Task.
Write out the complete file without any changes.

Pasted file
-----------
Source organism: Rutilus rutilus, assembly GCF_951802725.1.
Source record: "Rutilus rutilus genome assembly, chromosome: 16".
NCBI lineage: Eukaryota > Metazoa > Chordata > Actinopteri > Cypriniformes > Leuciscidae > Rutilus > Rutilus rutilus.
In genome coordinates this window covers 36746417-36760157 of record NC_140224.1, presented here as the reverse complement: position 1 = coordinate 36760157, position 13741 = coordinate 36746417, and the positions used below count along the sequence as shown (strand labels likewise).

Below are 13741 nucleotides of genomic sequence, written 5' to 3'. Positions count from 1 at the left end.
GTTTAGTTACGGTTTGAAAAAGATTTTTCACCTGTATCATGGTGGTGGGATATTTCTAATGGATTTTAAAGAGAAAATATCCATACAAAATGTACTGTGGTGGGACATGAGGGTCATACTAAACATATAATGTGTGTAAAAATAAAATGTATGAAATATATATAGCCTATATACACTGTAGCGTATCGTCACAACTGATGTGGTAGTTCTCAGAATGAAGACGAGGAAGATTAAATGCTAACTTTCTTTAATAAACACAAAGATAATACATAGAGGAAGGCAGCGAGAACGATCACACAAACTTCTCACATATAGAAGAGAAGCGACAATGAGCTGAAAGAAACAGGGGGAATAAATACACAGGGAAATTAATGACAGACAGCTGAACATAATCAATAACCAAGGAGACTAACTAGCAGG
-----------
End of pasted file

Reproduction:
Source organism: Rutilus rutilus, assembly GCF_951802725.1.
Source record: "Rutilus rutilus genome assembly, chromosome: 16".
NCBI lineage: Eukaryota > Metazoa > Chordata > Actinopteri > Cypriniformes > Leuciscidae > Rutilus > Rutilus rutilus.
In genome coordinates this window covers 36746417-36760157 of record NC_140224.1, presented here as the reverse complement: position 1 = coordinate 36760157, position 13741 = coordinate 36746417, and the positions used below count along the sequence as shown (strand labels likewise).

Below are 13741 nucleotides of genomic sequence, written 5' to 3'. Positions count from 1 at the left end.
GTTTAGTTACGGTTTGAAAAAGATTTTTCACCTGTATCATGGTGGTGGGATATTTCTAATGGATTTTAAAGAGAAAATATCCATACAAAATGTACTGTGGTGGGACATGAGGGTCATACTAAACATATAATGTGTGTAAAAATAAAATGTATGAAATATATATAGCCTATATACACTGTAGCGTATCGTCACAACTGATGTGGTAGTTCTCAGAATGAAGACGAGGAAGATTAAATGCTAACTTTCTTTAATAAACACAAAGATAATACATAGAGGAAGGCAGCGAGAACGATCACACAAACTTCTCACATATAGAAGAGAAGCGACAATGAGCTGAAAGAAACAGGGGGAATAAATACACAGGGAAATTAATGACAGACAGCTGAACATAATCAATAACCAAGGAGACTAACTAGCAGG